I’d been back to the Bay Area many times, even to my old haunts in
I was on campus for a very short three hours, so I really didn’t get to see much of anything. And that was because I had to head across the Bay to see…
Ok, really, you have to believe me. That white blob in the middle really is Shuna Fish Lydon. The LitQuake Lit Crawl reading was totally packed into at Laszlo’s, a skinny, dark bar in the
No matter. Shuna read her piece on recipes, which I knew well. It was lovely to hear her sweet, clear, sometimes creaky voice read her words aloud. This was a warm and witty Shuna (with just a smidge of bitterness thrown in there, which is her way). It wasn’t the Shuna of raw emotion I saw speak at Blogher when she spoke about the impact the words—the good and, especially, the bad--of food bloggers can have on an eatery, how they can make or break the fortunes of so many good people. If you’re not reading her series on opening a restaurant, which addresses this here (though somewhat cryptically) follow the series by starting here.
At the reading I ran into Jennifer Jeffrey, who has just published her crab book. We talked a bit about her two-part piece on feminism and cooking (part 1 here, part 2 here). This issue is one I’ve been contemplating for a long time, before and after Jennifer wrote on it. I keep thinking I need to write some kind of response, but…I keep running into work deadlines, field trips, housework, a funeral, dentist appointments, trips to the co-op where the damned local eggs still haven’t come in, coffee dates with friends I haven’t seen in months… I keep running into all the real-life craziness that women juggle when they devote themselves (by choice or for survival) to work and family and friends.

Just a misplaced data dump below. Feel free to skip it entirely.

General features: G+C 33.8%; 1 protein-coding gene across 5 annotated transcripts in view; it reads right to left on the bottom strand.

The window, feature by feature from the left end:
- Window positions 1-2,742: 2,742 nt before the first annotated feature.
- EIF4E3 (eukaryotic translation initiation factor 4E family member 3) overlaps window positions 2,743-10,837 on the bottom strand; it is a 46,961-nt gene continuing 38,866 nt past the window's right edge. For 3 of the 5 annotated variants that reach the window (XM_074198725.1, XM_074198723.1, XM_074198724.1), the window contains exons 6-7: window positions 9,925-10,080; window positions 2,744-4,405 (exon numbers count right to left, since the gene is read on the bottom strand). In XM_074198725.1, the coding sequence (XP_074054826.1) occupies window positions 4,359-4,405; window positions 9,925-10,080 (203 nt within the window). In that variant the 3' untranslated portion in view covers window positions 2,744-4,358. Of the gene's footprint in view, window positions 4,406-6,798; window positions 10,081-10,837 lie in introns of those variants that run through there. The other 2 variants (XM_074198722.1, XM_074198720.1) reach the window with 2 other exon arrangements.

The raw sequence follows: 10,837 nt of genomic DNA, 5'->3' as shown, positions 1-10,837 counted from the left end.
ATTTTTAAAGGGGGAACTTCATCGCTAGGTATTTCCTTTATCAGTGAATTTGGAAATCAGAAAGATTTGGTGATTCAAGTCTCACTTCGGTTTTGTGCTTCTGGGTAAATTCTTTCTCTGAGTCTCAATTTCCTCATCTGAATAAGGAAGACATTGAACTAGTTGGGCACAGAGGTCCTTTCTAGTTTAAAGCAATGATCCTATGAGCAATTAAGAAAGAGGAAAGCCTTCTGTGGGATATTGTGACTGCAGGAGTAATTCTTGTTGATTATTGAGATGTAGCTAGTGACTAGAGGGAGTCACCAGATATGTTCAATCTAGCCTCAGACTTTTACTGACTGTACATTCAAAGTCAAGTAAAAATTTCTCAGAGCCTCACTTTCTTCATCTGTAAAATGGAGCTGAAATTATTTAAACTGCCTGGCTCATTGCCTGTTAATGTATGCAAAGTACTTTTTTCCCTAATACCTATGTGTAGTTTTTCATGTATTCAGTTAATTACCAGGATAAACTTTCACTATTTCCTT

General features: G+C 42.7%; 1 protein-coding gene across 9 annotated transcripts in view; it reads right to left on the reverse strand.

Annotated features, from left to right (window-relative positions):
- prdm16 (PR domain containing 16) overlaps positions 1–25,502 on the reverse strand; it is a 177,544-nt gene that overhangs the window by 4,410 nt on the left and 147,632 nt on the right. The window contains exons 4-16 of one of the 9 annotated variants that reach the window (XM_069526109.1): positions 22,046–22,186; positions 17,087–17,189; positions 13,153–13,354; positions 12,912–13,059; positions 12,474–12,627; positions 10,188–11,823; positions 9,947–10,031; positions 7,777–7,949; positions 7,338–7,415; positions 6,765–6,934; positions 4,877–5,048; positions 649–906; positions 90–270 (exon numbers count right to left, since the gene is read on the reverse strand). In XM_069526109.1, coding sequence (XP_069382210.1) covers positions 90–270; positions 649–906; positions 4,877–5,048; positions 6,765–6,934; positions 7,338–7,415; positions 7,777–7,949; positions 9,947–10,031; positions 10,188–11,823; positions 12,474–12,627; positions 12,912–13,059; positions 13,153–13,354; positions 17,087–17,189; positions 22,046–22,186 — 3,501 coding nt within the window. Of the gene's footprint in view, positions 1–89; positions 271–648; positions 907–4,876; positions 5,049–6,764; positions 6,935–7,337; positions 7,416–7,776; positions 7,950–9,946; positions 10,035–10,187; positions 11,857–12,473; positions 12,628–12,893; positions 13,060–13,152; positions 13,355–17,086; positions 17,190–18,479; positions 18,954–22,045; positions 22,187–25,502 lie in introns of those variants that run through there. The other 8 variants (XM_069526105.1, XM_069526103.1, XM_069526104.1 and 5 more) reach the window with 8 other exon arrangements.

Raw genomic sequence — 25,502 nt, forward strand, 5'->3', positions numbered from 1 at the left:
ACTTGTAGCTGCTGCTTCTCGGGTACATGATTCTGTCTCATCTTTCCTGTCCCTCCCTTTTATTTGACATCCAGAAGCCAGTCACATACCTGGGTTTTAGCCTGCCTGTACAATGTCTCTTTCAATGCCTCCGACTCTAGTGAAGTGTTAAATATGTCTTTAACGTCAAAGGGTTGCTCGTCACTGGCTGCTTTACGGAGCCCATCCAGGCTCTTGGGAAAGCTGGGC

For Jennifer I think the food probably suffers before the writing. Though I only assume this because she’s published two books. For me, I know the writing suffers first. I could easily choose convenience food and have more time for writing, or anything. Right now I have to trust that the food has to come first, because that’s where the writing starts. The problem is I always feel like I’m stuck at the beginning and not making much progress.
Back to food…
Iris and I stayed with my cousin, Laura, and her sweet little family in
Laura, who’s lived most of her life in the Bay Area, chuckled as I went on and on about how lucky they were to still have green beans! And tomatoes! And eggplant! And strawberries! To her, this is all commonplace.